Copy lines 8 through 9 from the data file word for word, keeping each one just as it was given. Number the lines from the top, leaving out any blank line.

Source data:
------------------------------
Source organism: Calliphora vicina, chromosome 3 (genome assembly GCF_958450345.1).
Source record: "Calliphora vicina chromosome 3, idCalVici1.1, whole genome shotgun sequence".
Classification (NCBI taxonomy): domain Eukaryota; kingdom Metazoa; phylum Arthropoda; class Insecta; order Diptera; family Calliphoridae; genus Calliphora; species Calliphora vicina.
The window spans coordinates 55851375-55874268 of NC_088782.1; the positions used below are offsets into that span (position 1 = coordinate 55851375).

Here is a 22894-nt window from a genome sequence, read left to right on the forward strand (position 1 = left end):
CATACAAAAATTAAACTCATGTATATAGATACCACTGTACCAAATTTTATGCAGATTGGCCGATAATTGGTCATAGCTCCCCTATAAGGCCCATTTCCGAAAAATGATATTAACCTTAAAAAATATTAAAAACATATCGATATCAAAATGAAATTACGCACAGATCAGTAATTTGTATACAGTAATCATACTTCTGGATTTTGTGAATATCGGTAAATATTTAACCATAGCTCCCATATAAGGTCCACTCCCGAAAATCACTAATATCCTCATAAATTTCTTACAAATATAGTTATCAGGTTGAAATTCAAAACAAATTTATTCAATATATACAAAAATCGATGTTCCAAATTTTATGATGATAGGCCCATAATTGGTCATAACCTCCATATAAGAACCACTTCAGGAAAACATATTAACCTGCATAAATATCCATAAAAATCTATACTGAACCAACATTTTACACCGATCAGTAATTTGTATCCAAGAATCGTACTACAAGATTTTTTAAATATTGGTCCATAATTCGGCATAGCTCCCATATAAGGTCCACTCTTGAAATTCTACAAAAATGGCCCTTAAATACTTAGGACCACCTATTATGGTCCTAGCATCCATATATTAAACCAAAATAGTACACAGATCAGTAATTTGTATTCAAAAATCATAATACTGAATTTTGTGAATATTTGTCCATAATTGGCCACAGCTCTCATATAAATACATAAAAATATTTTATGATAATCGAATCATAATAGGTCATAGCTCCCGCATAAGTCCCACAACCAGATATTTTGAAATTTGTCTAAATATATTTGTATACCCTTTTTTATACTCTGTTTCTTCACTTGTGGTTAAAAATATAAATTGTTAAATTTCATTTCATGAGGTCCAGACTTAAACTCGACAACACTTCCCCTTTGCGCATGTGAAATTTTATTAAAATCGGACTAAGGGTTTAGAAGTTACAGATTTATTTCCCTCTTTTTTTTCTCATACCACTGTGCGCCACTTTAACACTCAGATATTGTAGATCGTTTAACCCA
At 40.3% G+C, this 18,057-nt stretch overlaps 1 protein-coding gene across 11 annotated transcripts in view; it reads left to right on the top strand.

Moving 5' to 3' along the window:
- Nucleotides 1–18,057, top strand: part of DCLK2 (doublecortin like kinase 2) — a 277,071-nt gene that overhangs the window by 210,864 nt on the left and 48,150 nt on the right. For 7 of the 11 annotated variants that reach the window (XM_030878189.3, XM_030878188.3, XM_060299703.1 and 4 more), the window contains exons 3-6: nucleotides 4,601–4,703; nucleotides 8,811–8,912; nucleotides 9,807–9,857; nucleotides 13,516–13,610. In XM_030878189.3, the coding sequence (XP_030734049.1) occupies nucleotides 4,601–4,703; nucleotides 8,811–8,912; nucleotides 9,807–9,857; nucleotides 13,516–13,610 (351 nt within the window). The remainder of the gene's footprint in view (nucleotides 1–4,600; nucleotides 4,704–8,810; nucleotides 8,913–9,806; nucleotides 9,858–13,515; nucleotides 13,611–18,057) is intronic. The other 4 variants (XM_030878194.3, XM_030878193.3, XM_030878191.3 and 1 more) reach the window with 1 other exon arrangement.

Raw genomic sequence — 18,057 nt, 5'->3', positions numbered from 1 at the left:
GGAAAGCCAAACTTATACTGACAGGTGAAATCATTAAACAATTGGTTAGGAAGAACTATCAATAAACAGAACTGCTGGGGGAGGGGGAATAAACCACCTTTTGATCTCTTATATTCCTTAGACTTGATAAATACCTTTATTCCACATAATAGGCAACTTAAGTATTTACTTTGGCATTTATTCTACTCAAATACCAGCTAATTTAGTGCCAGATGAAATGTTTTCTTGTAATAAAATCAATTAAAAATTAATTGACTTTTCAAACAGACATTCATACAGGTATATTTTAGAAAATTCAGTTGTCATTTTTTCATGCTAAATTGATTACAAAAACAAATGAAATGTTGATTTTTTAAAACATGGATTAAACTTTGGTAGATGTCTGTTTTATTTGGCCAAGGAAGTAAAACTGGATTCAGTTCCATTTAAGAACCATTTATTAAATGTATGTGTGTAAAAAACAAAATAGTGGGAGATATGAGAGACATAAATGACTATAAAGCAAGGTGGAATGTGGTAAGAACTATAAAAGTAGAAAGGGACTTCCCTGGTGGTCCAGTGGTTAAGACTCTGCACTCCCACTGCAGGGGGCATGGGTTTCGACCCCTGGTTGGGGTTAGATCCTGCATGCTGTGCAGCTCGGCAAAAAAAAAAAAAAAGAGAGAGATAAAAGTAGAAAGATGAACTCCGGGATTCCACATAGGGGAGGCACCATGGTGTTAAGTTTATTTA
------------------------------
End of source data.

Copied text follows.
Moving 5' to 3' along the window:
- Nucleotides 1–18,057, top strand: part of DCLK2 (doublecortin like kinase 2) — a 277,071-nt gene that overhangs the window by 210,864 nt on the left and 48,150 nt on the right. For 7 of the 11 annotated variants that reach the window (XM_030878189.3, XM_030878188.3, XM_060299703.1 and 4 more), the window contains exons 3-6: nucleotides 4,601–4,703; nucleotides 8,811–8,912; nucleotides 9,807–9,857; nucleotides 13,516–13,610. In XM_030878189.3, the coding sequence (XP_030734049.1) occupies nucleotides 4,601–4,703; nucleotides 8,811–8,912; nucleotides 9,807–9,857; nucleotides 13,516–13,610 (351 nt within the window). The remainder of the gene's footprint in view (nucleotides 1–4,600; nucleotides 4,704–8,810; nucleotides 8,913–9,806; nucleotides 9,858–13,515; nucleotides 13,611–18,057) is intronic. The other 4 variants (XM_030878194.3, XM_030878193.3, XM_030878191.3 and 1 more) reach the window with 1 other exon arrangement.